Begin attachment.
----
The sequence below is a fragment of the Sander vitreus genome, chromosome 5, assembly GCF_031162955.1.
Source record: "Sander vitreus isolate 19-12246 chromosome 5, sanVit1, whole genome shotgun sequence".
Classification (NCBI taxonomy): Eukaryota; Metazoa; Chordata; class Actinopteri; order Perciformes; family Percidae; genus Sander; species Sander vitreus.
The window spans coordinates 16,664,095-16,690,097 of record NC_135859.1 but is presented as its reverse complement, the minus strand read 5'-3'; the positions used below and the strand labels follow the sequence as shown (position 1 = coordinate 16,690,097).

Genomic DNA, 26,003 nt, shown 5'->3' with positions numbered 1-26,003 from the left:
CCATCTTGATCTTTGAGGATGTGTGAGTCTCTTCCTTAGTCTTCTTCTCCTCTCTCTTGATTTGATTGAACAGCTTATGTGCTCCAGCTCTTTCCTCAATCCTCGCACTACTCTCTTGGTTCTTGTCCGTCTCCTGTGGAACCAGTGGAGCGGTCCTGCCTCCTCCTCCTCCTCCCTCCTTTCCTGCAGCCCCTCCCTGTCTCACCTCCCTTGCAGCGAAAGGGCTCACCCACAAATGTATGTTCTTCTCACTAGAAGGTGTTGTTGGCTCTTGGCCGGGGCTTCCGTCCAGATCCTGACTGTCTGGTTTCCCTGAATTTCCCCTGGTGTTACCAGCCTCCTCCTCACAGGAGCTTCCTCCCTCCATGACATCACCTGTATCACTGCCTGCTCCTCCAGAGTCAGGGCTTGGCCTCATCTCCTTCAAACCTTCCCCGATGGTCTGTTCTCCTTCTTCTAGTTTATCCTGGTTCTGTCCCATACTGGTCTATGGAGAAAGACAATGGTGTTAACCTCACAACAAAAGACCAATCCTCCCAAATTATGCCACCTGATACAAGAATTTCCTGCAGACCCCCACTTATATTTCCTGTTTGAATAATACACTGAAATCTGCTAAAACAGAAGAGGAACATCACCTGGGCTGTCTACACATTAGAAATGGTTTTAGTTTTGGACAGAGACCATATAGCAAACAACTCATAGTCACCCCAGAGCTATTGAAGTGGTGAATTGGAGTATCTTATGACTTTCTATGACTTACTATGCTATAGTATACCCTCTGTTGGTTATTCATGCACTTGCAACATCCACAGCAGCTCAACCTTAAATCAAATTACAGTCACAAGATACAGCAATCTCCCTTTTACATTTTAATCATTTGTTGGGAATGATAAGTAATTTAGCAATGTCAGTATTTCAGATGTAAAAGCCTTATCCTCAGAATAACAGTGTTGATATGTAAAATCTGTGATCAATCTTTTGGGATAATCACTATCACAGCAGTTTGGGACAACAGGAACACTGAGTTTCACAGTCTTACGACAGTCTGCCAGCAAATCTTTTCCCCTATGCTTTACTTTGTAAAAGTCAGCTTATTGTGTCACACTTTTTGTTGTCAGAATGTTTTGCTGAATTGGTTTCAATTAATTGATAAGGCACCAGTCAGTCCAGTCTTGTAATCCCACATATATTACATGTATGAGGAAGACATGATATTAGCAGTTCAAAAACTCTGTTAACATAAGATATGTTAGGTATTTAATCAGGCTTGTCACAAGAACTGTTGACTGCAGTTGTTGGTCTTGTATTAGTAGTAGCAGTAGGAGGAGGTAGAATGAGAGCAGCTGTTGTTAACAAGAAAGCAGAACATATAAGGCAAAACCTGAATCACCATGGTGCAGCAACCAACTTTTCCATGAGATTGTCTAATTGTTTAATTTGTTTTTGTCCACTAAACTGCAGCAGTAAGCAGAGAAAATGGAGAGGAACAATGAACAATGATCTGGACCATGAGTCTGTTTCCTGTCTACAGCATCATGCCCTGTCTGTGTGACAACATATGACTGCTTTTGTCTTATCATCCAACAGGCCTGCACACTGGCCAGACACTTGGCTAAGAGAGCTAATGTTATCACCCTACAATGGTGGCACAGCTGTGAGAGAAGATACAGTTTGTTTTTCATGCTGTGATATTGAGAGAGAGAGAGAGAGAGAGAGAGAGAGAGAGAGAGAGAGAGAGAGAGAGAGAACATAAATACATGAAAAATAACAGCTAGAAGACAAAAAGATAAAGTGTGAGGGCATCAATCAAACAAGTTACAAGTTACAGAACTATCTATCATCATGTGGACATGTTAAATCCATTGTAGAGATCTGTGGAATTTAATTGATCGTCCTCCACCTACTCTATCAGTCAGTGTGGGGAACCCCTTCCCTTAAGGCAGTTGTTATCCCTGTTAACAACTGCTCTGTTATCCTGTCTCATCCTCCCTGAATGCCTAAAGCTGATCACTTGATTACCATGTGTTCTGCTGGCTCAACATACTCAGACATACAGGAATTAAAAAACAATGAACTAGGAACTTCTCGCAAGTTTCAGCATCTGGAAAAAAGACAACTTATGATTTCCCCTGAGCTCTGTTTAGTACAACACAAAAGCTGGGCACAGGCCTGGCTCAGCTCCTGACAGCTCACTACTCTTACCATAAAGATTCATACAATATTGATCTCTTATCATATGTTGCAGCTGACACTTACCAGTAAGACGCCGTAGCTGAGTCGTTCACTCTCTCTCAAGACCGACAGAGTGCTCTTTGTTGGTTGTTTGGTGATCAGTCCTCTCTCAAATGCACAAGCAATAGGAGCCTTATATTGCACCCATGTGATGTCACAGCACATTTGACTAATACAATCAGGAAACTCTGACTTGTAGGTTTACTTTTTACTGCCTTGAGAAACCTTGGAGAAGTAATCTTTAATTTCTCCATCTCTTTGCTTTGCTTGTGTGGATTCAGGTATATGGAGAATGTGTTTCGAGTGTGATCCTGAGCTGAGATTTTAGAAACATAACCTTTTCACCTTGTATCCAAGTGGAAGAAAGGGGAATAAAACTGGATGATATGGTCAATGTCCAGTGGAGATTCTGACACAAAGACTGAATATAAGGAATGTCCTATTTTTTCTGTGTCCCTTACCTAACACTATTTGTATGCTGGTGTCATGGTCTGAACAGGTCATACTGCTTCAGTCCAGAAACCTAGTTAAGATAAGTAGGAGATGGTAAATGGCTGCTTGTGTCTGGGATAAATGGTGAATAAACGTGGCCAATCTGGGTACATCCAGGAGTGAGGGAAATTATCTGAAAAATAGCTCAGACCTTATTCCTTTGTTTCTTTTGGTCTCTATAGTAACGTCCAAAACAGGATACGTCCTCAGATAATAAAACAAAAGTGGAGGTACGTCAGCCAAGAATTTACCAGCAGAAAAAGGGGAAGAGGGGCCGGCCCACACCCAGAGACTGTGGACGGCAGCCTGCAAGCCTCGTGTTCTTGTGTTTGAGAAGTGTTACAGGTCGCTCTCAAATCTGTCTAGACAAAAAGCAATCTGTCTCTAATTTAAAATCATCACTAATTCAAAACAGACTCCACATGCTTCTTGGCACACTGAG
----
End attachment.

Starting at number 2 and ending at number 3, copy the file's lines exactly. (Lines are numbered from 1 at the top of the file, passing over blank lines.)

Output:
Source record: "Sander vitreus isolate 19-12246 chromosome 5, sanVit1, whole genome shotgun sequence".
Classification (NCBI taxonomy): Eukaryota; Metazoa; Chordata; class Actinopteri; order Perciformes; family Percidae; genus Sander; species Sander vitreus.